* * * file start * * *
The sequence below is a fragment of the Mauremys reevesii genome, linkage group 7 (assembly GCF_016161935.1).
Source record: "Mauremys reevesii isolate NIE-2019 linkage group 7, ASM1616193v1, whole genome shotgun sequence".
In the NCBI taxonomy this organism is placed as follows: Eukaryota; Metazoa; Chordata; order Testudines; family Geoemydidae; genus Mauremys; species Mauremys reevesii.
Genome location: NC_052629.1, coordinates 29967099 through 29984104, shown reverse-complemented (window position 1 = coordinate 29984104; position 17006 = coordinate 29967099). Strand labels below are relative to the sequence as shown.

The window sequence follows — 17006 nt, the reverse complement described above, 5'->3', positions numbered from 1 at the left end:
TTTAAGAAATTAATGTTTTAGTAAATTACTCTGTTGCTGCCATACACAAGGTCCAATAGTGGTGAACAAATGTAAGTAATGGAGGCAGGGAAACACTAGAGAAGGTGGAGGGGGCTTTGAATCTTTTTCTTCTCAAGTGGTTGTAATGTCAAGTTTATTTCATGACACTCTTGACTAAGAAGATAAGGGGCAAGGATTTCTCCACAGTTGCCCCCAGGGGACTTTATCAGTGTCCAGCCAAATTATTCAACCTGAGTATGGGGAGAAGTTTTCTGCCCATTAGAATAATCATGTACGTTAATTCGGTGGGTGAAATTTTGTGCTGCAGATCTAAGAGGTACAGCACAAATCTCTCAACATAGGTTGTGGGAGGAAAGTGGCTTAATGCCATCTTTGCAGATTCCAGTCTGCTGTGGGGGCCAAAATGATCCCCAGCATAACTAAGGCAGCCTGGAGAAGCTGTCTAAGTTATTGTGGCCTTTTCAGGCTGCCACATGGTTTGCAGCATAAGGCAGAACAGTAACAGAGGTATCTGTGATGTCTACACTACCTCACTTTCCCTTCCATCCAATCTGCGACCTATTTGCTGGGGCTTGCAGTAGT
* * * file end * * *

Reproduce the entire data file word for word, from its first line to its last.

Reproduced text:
The sequence below is a fragment of the Mauremys reevesii genome, linkage group 7 (assembly GCF_016161935.1).
Source record: "Mauremys reevesii isolate NIE-2019 linkage group 7, ASM1616193v1, whole genome shotgun sequence".
In the NCBI taxonomy this organism is placed as follows: Eukaryota; Metazoa; Chordata; order Testudines; family Geoemydidae; genus Mauremys; species Mauremys reevesii.
Genome location: NC_052629.1, coordinates 29967099 through 29984104, shown reverse-complemented (window position 1 = coordinate 29984104; position 17006 = coordinate 29967099). Strand labels below are relative to the sequence as shown.

The window sequence follows — 17006 nt, the reverse complement described above, 5'->3', positions numbered from 1 at the left end:
TTTAAGAAATTAATGTTTTAGTAAATTACTCTGTTGCTGCCATACACAAGGTCCAATAGTGGTGAACAAATGTAAGTAATGGAGGCAGGGAAACACTAGAGAAGGTGGAGGGGGCTTTGAATCTTTTTCTTCTCAAGTGGTTGTAATGTCAAGTTTATTTCATGACACTCTTGACTAAGAAGATAAGGGGCAAGGATTTCTCCACAGTTGCCCCCAGGGGACTTTATCAGTGTCCAGCCAAATTATTCAACCTGAGTATGGGGAGAAGTTTTCTGCCCATTAGAATAATCATGTACGTTAATTCGGTGGGTGAAATTTTGTGCTGCAGATCTAAGAGGTACAGCACAAATCTCTCAACATAGGTTGTGGGAGGAAAGTGGCTTAATGCCATCTTTGCAGATTCCAGTCTGCTGTGGGGGCCAAAATGATCCCCAGCATAACTAAGGCAGCCTGGAGAAGCTGTCTAAGTTATTGTGGCCTTTTCAGGCTGCCACATGGTTTGCAGCATAAGGCAGAACAGTAACAGAGGTATCTGTGATGTCTACACTACCTCACTTTCCCTTCCATCCAATCTGCGACCTATTTGCTGGGGCTTGCAGTAGT